Meditation and Pilates
Meditation is good medicine, as the saying goes. Medical science will attest to this. A regular meditation practice can help lower blood pressure, improve mood, and relieve stress.
Taking time to meditate also offers us a chase to look inward and reflect. As one pilates practitioner notes, “In a busy world, cultivating the ability to collect ourselves and be present is an amazing tool… When we’re grounded and present, we have the ability to be our best selves.”
We can always make more time for self-care. Even if you meditate for just five minutes a day, you will begin to feel its benefits.
How can meditation benefit my Pilates practice?
Both Pilates and meditation are practices that emphasize the mind-body connection, as they require control, focus, and attention to breath.
In Pilates, your breath coincides with movement. Similarly with meditation, you learn how to be still and in control your breath. Meditation also improves body awareness, which can influence how you move in your Pilates practice. The discipline required in meditation can be applied when pushing through a tough Pilates class.
Furthermore, you will feel inspired to set goals for yourself in these mind-body practices. At the start of a meditation session, we often reflect on our intentions for sitting down and taking this moment for ourselves. Ask yourself at the beginning of a Pilates class, what are my movement goals? In her Reflective, Alert Mind class, Regina Santos begins an active, Intermediate Mat class with a grounding practice to get you in-tune with your body.
Your body is always trying to follow what your mind is thinking. By redirecting your attention to your goals and the present moment, you will get the most out of Pilates and meditation.
How can I begin my meditation practice?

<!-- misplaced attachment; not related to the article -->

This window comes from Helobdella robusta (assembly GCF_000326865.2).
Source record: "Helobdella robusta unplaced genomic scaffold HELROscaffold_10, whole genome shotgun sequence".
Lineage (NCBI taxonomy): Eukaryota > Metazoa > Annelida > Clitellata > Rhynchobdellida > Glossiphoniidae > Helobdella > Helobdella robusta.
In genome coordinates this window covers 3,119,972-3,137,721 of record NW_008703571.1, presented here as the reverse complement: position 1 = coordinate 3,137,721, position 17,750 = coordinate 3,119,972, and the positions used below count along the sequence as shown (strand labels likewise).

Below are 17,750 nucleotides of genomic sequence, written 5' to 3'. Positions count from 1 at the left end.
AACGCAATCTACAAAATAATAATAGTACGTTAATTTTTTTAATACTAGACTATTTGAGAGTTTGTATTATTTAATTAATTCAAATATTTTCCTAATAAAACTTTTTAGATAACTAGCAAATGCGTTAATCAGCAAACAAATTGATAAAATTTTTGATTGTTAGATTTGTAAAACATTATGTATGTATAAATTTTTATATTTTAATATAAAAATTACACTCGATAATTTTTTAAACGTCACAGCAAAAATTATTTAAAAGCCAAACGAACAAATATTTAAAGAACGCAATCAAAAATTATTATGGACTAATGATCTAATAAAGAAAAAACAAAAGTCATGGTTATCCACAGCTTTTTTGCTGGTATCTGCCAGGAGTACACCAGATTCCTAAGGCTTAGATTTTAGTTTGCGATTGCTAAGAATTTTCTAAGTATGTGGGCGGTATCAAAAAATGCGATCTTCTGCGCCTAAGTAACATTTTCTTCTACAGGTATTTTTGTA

If you are new to meditation, following the below steps will guide you toward a successful practice:
Begin by sitting in a comfortable position, either in a chair or on the floor. For more support, try sitting on a Mat, cushion, or blanket. Make sure that your spine is upright and relatively straight.
Close your eyes and begin to bring your attention to your breath. Deepening your inhale and exhale, allow your muscles to soften and mind to relax.
Easing into a calm state, reflect upon your intention for meditating. Common goals of meditation are to relieve stress, take time for self-care, and find mental clarity. Since meditation grants an opportunity to check in, your intention can be as personal as you see fit.
A great way to notice how your body is feeling is to conduct a body scan. Beginning from the top of your head and ending at your toes, assess each part of your body to reveal where you are holding tension. Still in control of your breath, you will begin to feel settled and relaxed.
If your mind is racing or you find yourself distracted, gently guide yourself back to your breath and remember your intention. Count your breath and notice the rise and fall of your belly with each inhale and exhale. Meditation isn’t about trying to control your mind or stop it from thinking. That’s actually not possible. Your goal is just to bring your attention repeatedly back to the present moment by focusing on your breath.”
Your first meditation session does not need to be long. We suggest beginning with five minutes of meditation a day and then building up to longer sessions. With gentle practice, you can easily integrate meditation into your daily routine to supplement your Pilates goals.
Check Out Pilates at NBD Fitness
At NBD, we believe that anyone can be fit—no matter what skill level or body type, whether the athlete, the dancer, the beginner, the advanced, the rebuilder. We blend Pilates, ballet, and strength training and equip you with a chair and overhead bungees so that you work out all your muscles every time. We are located in two convenient locations of NJ. For more information, you can contact us or visit our website.
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